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Unravelling STU2 Function by Induced Localization at Various Regions of the Mitotic Spindle

Semester: Summer 2023

Presentation description

Stu2 is an essential microtubule-associated protein (MAP) conserved from yeast to humans that is involved in regulating microtubule dynamics. Microtubules are filaments that extend from the opposite poles of a dividing cell and attach to the kinetochore of a chromosome to form a mitotic spindle. Stu2 is also found to have several other roles, including nucleation of microtubules at the microtubules organizing center and regulating kinetochore-microtubules attachment. Hence so, Stu2 is an essential player in the partitioning of chromosomes. It is challenging to study Stu2 functions apart since mutations in STU2 have pleiotropic effects. Our approach to address this issue is to utilize the inducible protein-protein tethering system FRB/FKBP. We tag Stu2 with FRB and tag a target protein with FKBP upon the addition of the small molecule rapamycin. FRB and FKBP tightly bind to each other, tethering Stu2 to the target protein. The concept behind this approach is that we can study various Stu2 functions by increasing its local concentration at different regions of the mitotic spindle, leading to an overactivation of its function at that location. We are creating a panel of FKBP-tagged target proteins spanning the whole spindle and kinetochore. Our data so far show that tethering Spc110 at the spindle pole body (Yeast's Microtubule Organizing Center) and Bim1 (MAP that binds to the plus end of a microtubule) is lethal. Using fluorescence microscopy, we found that in the case of tethering Stu2 to Bim1, cells are unable to form a proper spindle suggesting that they are either defective in microtubule formation or maintaining their stability. In the case of tethering Stu2 to Spc110, the cell cycle is halted in metaphase, suggesting chromosome misorientation defects. Stu2 is also thought to act in microtubule nucleation at the microtubule organizing center. These cells may nucleate too many microtubules, thus leading to these defects. We plan to utilize a mix of genetic and biochemical tools to dissect these mutants to understand what Stu2 function is disrupted.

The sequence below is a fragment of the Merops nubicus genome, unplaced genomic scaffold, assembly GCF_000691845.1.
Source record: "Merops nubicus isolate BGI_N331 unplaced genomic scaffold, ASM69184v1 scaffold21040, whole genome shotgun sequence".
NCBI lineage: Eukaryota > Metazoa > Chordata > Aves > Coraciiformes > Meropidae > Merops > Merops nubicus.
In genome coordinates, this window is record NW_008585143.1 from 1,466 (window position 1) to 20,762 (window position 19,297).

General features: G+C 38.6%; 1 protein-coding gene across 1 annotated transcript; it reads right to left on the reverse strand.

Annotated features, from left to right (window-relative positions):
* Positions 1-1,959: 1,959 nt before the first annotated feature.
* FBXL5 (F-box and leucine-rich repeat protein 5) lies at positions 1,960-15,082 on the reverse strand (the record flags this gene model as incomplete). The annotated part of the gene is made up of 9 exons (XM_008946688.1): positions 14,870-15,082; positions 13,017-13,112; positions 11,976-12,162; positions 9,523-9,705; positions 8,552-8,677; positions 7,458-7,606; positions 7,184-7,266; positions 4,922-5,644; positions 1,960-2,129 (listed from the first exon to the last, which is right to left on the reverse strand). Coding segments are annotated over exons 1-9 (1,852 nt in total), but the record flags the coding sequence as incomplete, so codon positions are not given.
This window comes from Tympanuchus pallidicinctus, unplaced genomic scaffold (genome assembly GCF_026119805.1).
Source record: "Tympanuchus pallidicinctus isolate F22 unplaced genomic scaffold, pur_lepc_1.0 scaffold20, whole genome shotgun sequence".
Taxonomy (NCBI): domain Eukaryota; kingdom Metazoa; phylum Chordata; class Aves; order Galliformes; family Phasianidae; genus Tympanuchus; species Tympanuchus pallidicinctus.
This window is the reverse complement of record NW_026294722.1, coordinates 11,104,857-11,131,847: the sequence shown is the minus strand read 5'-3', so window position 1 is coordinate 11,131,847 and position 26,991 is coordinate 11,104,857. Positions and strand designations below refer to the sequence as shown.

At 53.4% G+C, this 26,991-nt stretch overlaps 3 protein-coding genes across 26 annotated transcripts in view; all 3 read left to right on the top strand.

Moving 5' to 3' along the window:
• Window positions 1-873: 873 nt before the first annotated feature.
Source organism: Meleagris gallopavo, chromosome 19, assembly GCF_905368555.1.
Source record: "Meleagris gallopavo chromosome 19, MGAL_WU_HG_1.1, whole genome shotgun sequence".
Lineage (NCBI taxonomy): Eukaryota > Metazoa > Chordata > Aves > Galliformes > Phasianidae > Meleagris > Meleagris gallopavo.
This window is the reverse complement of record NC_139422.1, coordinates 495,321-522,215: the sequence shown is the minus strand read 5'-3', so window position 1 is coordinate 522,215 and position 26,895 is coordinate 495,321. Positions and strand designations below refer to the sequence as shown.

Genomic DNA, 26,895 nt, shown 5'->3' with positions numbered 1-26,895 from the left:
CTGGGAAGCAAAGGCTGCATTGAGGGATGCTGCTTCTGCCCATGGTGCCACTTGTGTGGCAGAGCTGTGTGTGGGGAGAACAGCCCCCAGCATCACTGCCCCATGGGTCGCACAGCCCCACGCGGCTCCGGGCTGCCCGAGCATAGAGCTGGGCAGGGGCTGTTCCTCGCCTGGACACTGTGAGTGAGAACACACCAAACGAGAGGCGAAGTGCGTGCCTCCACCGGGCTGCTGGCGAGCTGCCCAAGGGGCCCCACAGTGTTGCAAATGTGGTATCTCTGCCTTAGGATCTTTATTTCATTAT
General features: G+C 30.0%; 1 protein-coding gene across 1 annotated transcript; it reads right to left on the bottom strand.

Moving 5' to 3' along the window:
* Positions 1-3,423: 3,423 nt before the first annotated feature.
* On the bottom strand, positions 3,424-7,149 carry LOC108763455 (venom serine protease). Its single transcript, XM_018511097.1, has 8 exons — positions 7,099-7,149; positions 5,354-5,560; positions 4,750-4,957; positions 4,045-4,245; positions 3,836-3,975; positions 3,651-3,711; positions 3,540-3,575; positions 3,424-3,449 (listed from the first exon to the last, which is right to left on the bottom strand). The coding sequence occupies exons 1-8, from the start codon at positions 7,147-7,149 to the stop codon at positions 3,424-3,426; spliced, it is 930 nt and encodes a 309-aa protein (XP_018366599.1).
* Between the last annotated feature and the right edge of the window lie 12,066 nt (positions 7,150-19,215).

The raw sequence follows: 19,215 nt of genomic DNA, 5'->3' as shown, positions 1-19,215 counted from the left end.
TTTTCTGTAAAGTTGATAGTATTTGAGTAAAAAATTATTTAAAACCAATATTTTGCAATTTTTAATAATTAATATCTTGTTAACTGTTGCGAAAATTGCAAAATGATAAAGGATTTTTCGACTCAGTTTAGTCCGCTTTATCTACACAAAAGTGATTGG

Presenter Name: Ishmael Elliott Molina-Zepeda

Presentation Type: Poster
Presentation Format: In Person
Presentation #95
College: Medicine
School / Department: Biochemistry
Research Mentor: Matt Miller
Date | Time: Thursday, Aug 3rd | 9:00 AM